SaaS Sales: What’s the best way to respond when a potential customer wants a longer free trial than you are willing to give? #Q&A

SaaS Sales: What’s the best way to respond when a potential customer wants a longer free trial than you are willing to give? #Q&A

By Zeeva Viola | March 9, 2017


We do a two-week free trial for our SaaS app and really want to hold to that length. Often we’ll have a customer ask for a longer trial. While we can provide that, we don’t want to in most cases. What’s the best way to respond to this request?


Several answers suggest extending your trial period. I disagree, disagree, disagree.

My hunch is that your prospects asking for a longer trial tell you:

“I just didn’t get to it because I was really busy.”

This tells you that:

  • You didn’t create urgency or gain commitment from the prospect before the trial started.
  • The prospect asked for a free trial because they were too nice to tell you they’re not interested.
  • The prospect doesn’t really know why or how they’ll use your product and they’re hoping that a free trial will magically help them see the light.

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Which means that you need to:

  • Improve your situational analysis before starting the free trial.
  • Create rules and expectations for your trial.
  • Cut bait when your free trials are not willing to play by these rules.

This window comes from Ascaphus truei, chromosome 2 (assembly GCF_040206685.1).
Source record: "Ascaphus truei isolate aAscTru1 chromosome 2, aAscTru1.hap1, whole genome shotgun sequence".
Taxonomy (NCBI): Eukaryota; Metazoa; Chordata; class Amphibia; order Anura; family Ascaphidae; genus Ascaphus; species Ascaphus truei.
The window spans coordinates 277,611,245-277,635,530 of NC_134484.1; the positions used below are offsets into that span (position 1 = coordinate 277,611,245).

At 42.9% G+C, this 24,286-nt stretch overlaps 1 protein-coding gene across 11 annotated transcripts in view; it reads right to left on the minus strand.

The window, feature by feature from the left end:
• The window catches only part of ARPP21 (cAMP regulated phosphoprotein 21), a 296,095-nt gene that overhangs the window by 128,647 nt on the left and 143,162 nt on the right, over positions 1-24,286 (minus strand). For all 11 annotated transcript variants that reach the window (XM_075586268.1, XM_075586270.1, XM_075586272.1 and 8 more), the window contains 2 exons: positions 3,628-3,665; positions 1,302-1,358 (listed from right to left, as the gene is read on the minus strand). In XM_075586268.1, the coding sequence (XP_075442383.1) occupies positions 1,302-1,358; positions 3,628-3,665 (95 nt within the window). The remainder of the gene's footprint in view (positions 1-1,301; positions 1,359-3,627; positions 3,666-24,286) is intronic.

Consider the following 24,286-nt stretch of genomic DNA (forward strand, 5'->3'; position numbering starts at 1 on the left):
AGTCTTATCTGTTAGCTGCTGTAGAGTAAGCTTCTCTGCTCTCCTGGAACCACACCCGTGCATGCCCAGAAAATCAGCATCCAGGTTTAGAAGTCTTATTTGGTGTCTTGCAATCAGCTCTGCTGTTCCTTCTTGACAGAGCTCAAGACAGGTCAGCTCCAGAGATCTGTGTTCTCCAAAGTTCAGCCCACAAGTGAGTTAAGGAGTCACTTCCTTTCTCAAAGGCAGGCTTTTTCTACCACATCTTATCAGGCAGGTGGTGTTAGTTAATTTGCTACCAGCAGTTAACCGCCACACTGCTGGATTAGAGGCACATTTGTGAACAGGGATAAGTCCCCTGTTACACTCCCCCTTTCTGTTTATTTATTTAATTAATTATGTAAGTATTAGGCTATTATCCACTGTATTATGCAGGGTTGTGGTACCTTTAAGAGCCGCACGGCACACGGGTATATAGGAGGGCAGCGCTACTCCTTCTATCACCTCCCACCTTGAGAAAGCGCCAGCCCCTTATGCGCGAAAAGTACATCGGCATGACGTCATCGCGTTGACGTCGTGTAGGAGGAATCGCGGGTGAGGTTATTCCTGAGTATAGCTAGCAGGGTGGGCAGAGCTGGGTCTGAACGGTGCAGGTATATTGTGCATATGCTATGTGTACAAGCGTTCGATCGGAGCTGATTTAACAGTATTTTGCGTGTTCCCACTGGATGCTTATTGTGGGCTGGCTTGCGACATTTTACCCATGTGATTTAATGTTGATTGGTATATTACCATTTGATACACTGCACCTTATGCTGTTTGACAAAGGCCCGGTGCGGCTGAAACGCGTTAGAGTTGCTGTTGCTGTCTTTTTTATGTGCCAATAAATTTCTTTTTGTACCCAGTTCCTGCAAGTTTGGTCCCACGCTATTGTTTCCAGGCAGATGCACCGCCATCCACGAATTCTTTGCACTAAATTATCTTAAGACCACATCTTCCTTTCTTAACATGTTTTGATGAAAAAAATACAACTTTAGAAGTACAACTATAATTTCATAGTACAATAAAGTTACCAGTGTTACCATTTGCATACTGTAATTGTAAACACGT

Rules for your free trials:

  1. Reduce your trial to one week and start all free trial requests from the previous week at the same time. Run your trials from Monday to Friday. Tell your prospects that you actively engage with your free trials and that you can only support a certain number per week in order ensure their success.
  2. Mutually determine what you will measure and expected outcomes. Set up the rules of trial so both sides have clear expectations. For example, let’s say you’re selling email marketing software. Determine the click-through and response rates AND gain commitment that if you meet these expectations, the prospect will buy your product. They may be a little wary of this, in which case you have more situational analysis to do.
  3. Schedule a 30 minute call to initiate the first login and confirm what 1-2 primary tasks you will accomplish. With the email marketing software, have the prospect upload 100 contacts and construct an outbound email to send the next day.
  4. Do not share their login information with them until this call. If they are unwilling to commit to 30 minutes with you to get started, what makes you think they’ll spend any time looking at your product during the trial.
  5. Schedule a midweek status call. This should be a clear deliverable. Using the email marketing example, your Wednesday call would be to review the results of the email campaign you built on Monday’s initial call and the prospect sent on Tuesday.
  6. Shut off your free trials at 5:00pm on Friday, no exceptions. If they ask for another week, tell them – “Sure you can have as long as you would like with a subscription.” Hold firm. If you really, really want to give in, then see rule #2 – set expectations and gain commitment. Or you can tell your client that your free trial cohort for next week is already full, but you can add them to a cohort two weeks from now.

**This Q&A article was originally posted on Quora. Check out Scott’s Quora page here.

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